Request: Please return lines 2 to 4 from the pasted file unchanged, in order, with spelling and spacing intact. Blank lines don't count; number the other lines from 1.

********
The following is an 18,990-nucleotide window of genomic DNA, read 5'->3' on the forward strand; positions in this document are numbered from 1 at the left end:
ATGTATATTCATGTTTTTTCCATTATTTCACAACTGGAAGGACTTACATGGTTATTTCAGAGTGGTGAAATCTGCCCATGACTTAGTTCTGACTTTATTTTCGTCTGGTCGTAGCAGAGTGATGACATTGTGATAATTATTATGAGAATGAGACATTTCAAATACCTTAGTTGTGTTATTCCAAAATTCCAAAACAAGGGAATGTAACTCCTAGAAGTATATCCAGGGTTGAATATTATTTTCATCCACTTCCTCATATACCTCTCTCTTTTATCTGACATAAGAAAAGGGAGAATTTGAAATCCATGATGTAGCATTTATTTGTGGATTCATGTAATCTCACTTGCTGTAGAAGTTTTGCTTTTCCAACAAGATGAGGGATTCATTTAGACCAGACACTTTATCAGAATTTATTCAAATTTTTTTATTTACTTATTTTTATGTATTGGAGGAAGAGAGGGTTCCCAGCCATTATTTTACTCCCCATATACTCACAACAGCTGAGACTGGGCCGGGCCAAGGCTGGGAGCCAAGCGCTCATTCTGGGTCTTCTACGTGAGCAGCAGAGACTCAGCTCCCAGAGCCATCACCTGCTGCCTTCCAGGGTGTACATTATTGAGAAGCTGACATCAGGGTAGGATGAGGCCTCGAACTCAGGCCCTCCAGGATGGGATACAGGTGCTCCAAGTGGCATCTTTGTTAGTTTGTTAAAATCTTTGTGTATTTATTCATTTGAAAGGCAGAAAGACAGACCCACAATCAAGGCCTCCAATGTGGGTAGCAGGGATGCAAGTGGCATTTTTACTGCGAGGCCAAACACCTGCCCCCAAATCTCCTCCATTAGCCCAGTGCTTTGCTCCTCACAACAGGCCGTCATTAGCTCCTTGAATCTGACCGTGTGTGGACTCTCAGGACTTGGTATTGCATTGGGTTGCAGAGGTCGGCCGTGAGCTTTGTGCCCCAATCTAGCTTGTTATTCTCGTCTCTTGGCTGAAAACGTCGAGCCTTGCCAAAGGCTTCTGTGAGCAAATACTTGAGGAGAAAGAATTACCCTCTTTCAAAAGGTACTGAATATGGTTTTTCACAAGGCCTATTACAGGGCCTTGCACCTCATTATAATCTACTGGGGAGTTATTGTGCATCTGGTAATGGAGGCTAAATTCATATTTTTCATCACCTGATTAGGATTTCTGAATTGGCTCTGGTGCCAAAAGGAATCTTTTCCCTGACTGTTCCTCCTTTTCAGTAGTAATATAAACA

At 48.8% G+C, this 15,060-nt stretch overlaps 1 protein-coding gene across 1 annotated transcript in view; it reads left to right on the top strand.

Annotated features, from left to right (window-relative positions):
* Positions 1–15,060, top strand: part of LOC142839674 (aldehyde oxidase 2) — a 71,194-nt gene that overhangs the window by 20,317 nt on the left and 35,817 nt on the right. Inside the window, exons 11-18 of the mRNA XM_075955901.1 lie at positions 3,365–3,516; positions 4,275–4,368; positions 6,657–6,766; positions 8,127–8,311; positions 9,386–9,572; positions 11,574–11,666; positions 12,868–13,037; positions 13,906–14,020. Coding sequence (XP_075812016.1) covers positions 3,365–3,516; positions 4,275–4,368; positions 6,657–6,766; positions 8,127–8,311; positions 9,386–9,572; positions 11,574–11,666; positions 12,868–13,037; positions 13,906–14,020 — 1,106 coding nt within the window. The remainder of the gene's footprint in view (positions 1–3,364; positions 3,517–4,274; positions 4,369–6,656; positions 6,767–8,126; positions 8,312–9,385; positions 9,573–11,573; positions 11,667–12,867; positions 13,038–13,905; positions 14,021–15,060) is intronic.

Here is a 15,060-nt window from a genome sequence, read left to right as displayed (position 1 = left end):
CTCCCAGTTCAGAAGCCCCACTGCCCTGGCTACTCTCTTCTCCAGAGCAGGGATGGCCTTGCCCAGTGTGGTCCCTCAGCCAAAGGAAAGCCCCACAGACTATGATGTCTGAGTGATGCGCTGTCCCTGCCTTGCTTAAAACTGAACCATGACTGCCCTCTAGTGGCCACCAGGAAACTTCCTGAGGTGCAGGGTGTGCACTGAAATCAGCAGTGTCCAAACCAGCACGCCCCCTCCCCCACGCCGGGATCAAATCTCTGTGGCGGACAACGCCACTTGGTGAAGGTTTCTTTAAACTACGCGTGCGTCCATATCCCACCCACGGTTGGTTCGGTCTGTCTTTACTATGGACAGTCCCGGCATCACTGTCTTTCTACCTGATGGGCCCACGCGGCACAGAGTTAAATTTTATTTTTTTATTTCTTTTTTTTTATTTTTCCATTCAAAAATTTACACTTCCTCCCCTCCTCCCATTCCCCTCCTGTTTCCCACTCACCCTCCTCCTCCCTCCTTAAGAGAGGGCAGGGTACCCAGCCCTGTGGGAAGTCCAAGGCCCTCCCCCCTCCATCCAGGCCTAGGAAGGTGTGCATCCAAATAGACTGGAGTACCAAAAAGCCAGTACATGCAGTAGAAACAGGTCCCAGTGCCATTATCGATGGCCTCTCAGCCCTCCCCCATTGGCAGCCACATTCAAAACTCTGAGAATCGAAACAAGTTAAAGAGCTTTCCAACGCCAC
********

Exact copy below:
ATGTATATTCATGTTTTTTCCATTATTTCACAACTGGAAGGACTTACATGGTTATTTCAGAGTGGTGAAATCTGCCCATGACTTAGTTCTGACTTTATTTTCGTCTGGTCGTAGCAGAGTGATGACATTGTGATAATTATTATGAGAATGAGACATTTCAAATACCTTAGTTGTGTTATTCCAAAATTCCAAAACAAGGGAATGTAACTCCTAGAAGTATATCCAGGGTTGAATATTATTTTCATCCACTTCCTCATATACCTCTCTCTTTTATCTGACATAAGAAAAGGGAGAATTTGAAATCCATGATGTAGCATTTATTTGTGGATTCATGTAATCTCACTTGCTGTAGAAGTTTTGCTTTTCCAACAAGATGAGGGATTCATTTAGACCAGACACTTTATCAGAATTTATTCAAATTTTTTTATTTACTTATTTTTATGTATTGGAGGAAGAGAGGGTTCCCAGCCATTATTTTACTCCCCATATACTCACAACAGCTGAGACTGGGCCGGGCCAAGGCTGGGAGCCAAGCGCTCATTCTGGGTCTTCTACGTGAGCAGCAGAGACTCAGCTCCCAGAGCCATCACCTGCTGCCTTCCAGGGTGTACATTATTGAGAAGCTGACATCAGGGTAGGATGAGGCCTCGAACTCAGGCCCTCCAGGATGGGATACAGGTGCTCCAAGTGGCATCTTTGTTAGTTTGTTAAAATCTTTGTGTATTTATTCATTTGAAAGGCAGAAAGACAGACCCACAATCAAGGCCTCCAATGTGGGTAGCAGGGATGCAAGTGGCATTTTTACTGCGAGGCCAAACACCTGCCCCCAAATCTCCTCCATTAGCCCAGTGCTTTGCTCCTCACAACAGGCCGTCATTAGCTCCTTGAATCTGACCGTGTGTGGACTCTCAGGACTTGGTATTGCATTGGGTTGCAGAGGTCGGCCGTGAGCTTTGTGCCCCAATCTAGCTTGTTATTCTCGTCTCTTGGCTGAAAACGTCGAGCCTTGCCAAAGGCTTCTGTGAGCAAATACTTGAGGAGAAAGAATTACCCTCTTTCAAAAGGTACTGAATATGGTTTTTCACAAGGCCTATTACAGGGCCTTGCACCTCATTATAATCTACTGGGGAGTTATTGTGCATCTGGTAATGGAGGCTAAATTCATATTTTTCATCACCTGATTAGGATTTCTGAATTGGCTCTGGTGCCAAAAGGAATCTTTTCCCTGACTGTTCCTCCTTTTCAGTAGTAATATAAACA

At 48.8% G+C, this 15,060-nt stretch overlaps 1 protein-coding gene across 1 annotated transcript in view; it reads left to right on the top strand.

Annotated features, from left to right (window-relative positions):